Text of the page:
Tracking Mortgage Rate Movements
The 30-year U.S. Treasury bond, or "long bond," yield is often viewed as a benchmark for tracking mortgage rate movements. Many people believe that if they follow changes in the long bond they will know how mortgage rates are changing. In reality, the supply and demand characteristics of Treasury bonds and mortgage-backed securities (MBSs) differ significantly.
Treasury securities represent money needed to fund the operations of the U.S. government. Because the federal deficit exceeds six trillion dollars, major refunding auctions are held quarterly and semi-annually. MBSs represent borrowing by homeowners. Demand for mortgage credit is seasonal and is also affected by economic conditions.
Treasury securities are regarded as "risk free" and often benefit from a "flight to quality" in times of financial crisis. MBSs too are low-risk as they benefit from guarantees by quasi-governmental agencies (Ginnie Mae, Fannie Mae and Freddie Mac). However, because homeowners can sell or refinance their homes, investors in 30-year MBSs usually see principal repayment in significantly shorter periods of time. MBS investors expect 30-year notes to be returned within 8 to 12 years and hence compare MBS yields with 10-year Treasury notes.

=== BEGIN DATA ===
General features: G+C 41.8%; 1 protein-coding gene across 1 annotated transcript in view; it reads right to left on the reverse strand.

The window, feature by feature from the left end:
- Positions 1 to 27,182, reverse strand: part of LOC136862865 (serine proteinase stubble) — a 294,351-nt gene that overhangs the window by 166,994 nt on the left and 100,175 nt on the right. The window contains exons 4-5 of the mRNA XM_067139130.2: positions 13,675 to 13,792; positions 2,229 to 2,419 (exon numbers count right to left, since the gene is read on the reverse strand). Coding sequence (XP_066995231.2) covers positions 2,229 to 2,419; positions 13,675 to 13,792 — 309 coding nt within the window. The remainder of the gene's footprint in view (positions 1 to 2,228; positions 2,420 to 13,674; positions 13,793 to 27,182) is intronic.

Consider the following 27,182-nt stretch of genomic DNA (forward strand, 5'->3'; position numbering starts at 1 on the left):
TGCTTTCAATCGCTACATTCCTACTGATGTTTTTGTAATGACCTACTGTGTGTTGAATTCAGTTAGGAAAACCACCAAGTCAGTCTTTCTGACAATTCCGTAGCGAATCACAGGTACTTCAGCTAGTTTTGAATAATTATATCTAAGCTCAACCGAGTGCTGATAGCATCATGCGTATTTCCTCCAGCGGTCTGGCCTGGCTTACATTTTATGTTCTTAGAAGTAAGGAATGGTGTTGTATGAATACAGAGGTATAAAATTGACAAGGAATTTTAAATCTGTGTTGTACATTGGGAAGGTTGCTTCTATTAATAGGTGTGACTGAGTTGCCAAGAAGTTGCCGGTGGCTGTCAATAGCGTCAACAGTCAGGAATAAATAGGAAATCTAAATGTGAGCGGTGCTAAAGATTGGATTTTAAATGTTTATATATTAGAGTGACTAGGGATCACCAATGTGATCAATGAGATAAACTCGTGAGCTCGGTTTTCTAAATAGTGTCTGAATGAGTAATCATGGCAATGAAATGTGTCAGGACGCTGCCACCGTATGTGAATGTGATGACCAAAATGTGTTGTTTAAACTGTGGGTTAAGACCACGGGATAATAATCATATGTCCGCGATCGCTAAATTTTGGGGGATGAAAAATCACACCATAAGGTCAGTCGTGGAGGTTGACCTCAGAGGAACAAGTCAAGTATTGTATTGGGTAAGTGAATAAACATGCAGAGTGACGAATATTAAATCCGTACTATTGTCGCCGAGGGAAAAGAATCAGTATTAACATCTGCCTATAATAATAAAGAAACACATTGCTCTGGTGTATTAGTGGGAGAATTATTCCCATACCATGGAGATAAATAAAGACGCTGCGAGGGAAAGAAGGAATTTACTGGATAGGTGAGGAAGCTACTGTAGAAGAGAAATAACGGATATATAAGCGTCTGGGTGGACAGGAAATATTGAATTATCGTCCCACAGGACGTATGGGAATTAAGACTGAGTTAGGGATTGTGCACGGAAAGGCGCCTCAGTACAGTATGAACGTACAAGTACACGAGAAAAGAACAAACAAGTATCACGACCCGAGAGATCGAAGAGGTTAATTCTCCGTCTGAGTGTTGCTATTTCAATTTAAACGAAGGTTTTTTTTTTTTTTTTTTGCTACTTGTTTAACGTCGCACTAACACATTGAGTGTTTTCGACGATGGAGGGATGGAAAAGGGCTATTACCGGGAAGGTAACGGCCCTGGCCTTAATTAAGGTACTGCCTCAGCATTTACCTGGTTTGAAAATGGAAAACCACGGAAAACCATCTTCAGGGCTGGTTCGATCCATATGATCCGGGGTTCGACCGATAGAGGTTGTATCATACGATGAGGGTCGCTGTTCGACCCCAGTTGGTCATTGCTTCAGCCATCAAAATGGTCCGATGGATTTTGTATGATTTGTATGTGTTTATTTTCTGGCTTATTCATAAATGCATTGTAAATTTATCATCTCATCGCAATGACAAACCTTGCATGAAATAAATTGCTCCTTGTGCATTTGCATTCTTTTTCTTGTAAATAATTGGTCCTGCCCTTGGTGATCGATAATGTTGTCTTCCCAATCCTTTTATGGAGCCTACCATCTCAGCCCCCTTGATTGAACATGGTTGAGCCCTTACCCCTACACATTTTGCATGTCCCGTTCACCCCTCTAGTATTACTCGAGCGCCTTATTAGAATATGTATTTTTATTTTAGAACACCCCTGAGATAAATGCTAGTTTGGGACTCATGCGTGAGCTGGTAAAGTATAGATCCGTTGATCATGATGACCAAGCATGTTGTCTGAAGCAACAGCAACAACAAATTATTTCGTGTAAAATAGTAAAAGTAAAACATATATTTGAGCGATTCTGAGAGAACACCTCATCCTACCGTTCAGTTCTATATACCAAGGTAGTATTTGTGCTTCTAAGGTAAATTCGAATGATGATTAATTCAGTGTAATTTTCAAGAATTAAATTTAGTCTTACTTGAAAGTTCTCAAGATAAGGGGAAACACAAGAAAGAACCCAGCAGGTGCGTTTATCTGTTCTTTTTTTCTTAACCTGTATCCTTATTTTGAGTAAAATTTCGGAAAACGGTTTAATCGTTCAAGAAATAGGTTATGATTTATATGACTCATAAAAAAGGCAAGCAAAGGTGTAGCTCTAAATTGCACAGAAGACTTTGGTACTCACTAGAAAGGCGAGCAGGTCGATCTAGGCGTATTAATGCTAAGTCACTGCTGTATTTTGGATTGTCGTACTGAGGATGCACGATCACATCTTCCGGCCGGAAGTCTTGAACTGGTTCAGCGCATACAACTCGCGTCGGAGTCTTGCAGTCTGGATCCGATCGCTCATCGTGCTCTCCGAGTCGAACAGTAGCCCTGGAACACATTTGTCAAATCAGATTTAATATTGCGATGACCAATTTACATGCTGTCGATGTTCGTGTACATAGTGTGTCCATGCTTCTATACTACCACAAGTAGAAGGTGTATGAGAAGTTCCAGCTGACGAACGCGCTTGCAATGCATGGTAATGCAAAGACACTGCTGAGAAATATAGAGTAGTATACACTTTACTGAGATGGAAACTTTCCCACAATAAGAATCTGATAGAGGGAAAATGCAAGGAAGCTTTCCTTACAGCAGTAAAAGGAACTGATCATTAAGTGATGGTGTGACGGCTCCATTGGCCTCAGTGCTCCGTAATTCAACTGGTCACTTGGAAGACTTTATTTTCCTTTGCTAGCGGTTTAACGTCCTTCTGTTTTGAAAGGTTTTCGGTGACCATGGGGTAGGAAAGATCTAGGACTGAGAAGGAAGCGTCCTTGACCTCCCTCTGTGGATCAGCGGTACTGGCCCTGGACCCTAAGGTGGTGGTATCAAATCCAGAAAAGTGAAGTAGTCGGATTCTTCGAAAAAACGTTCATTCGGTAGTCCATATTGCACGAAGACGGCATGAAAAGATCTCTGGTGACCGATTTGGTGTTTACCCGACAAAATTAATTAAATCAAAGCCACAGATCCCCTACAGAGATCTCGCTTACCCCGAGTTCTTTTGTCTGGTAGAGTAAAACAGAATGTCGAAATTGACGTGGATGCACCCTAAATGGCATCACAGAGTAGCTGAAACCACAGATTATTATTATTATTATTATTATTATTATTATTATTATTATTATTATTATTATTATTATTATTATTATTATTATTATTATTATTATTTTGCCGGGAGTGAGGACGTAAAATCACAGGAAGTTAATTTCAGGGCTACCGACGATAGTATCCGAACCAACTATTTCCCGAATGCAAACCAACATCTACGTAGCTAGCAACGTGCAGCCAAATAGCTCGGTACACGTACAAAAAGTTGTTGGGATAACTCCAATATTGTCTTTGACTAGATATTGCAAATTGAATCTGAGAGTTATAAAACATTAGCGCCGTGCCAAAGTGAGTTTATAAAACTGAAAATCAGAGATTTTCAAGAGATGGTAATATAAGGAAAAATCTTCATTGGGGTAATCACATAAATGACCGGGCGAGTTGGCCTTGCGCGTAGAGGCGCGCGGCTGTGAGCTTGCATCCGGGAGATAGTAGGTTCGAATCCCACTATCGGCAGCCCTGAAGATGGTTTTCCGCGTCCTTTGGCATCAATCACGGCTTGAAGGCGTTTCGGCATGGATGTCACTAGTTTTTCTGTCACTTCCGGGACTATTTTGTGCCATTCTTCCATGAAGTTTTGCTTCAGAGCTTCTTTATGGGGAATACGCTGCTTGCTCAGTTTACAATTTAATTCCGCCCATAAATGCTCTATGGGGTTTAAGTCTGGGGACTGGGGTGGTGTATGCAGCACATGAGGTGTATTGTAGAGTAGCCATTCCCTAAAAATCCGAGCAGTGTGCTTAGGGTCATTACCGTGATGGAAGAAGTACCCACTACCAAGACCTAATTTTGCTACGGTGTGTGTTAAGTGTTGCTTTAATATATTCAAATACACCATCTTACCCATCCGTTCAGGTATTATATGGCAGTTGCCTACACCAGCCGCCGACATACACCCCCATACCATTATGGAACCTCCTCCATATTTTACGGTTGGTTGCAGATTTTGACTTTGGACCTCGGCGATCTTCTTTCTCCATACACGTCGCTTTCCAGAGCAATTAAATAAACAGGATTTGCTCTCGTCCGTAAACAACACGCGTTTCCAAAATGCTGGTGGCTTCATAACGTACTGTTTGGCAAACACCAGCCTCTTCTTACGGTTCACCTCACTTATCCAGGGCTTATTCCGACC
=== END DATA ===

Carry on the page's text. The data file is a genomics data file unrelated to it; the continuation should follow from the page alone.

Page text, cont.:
For a free consultation to discuss which type of mortgage loan will work best for you, call Victoria Spannaus at Wachovia Mortgage Corp. at (800) 741-7813 or 910-692-6225.
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